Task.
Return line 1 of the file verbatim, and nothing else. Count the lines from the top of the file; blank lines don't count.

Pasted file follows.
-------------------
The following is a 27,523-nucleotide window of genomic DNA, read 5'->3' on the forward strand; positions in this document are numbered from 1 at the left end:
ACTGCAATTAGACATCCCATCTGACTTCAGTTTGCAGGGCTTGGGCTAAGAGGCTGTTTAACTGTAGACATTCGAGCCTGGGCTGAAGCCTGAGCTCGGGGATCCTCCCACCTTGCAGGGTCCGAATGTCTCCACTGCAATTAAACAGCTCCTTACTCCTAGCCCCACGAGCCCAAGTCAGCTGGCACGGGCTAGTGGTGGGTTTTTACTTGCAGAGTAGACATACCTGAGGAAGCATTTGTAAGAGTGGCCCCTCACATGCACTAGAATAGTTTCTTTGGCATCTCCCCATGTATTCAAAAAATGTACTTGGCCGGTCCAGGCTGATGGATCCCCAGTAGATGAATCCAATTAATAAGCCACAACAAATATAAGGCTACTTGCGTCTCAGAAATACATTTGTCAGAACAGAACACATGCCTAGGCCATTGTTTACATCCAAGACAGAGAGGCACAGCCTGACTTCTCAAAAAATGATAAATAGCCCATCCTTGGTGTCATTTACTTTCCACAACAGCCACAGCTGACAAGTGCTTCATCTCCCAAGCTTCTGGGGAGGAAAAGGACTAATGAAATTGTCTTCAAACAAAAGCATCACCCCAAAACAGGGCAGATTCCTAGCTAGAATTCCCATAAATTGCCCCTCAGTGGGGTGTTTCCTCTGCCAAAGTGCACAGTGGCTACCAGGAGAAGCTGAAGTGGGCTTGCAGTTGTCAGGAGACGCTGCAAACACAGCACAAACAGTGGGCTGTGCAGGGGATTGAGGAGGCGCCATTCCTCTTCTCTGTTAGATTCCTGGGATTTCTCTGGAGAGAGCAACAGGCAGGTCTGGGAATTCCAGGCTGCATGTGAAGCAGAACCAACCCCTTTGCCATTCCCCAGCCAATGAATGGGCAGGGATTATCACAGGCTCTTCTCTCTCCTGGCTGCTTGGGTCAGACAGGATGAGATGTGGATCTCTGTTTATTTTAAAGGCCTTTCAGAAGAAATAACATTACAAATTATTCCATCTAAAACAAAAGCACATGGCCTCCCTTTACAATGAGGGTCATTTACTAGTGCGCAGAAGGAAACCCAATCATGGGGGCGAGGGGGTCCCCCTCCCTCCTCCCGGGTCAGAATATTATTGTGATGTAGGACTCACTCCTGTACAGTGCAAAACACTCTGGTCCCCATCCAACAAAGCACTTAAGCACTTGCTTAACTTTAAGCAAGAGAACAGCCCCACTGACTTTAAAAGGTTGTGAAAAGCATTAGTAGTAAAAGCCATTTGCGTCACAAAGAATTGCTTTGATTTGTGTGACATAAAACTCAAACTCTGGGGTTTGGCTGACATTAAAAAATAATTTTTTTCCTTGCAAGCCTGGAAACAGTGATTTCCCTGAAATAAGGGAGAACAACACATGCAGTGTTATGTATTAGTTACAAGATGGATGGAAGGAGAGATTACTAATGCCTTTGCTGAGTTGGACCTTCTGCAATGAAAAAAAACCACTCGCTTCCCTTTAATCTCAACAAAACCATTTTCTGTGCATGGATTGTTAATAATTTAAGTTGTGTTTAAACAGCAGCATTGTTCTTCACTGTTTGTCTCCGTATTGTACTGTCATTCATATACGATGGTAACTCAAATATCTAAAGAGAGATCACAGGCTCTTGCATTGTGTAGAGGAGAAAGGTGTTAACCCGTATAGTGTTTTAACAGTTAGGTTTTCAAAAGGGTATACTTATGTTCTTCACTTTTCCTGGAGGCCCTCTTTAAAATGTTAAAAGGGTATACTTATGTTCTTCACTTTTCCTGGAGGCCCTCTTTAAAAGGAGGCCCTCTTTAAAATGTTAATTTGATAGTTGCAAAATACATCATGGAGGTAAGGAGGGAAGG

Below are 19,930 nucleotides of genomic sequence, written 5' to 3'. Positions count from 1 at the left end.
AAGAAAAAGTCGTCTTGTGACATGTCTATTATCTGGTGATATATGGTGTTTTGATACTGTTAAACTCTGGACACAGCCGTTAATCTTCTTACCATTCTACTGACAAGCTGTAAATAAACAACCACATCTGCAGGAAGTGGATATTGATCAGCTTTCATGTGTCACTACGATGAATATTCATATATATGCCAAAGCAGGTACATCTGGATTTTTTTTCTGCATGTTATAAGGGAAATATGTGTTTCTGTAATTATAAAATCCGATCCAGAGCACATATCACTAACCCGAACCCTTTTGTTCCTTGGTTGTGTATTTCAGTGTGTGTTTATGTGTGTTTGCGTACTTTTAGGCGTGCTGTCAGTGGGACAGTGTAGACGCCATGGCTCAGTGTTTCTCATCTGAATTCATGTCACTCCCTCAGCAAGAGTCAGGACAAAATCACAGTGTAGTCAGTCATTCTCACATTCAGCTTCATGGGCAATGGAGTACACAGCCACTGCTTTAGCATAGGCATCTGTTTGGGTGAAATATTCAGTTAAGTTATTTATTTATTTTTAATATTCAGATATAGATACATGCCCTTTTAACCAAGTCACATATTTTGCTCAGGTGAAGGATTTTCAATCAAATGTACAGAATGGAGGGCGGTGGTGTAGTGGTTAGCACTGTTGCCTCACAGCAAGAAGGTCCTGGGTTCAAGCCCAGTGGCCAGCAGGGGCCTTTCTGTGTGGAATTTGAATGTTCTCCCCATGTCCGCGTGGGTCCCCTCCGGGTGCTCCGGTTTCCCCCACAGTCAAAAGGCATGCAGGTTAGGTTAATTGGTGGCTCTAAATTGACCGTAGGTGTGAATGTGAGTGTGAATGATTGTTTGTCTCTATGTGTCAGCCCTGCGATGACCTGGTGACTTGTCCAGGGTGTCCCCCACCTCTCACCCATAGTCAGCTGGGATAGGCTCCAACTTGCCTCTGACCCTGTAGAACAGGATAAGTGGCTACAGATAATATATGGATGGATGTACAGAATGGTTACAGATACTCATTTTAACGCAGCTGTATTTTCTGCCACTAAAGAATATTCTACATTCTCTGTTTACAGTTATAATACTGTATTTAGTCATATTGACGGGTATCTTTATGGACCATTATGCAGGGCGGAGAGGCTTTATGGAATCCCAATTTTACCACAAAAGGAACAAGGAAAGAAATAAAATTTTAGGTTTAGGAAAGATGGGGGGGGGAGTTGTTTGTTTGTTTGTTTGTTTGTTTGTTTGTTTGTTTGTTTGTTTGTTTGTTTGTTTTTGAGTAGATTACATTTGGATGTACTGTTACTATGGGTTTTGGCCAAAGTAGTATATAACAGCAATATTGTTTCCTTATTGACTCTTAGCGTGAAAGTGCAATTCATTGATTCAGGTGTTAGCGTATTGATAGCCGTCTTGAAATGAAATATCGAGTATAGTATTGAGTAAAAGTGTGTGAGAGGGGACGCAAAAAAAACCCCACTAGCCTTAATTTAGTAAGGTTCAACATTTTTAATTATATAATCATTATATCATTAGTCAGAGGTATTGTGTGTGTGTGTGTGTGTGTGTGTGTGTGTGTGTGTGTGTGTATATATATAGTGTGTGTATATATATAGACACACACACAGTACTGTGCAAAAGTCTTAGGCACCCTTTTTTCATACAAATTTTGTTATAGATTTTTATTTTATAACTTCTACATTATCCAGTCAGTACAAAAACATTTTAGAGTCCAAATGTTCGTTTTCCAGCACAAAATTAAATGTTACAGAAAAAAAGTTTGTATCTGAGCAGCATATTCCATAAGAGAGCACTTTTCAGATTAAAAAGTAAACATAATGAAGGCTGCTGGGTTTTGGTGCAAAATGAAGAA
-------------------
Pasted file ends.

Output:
The following is a 27,523-nucleotide window of genomic DNA, read 5'->3' on the forward strand; positions in this document are numbered from 1 at the left end: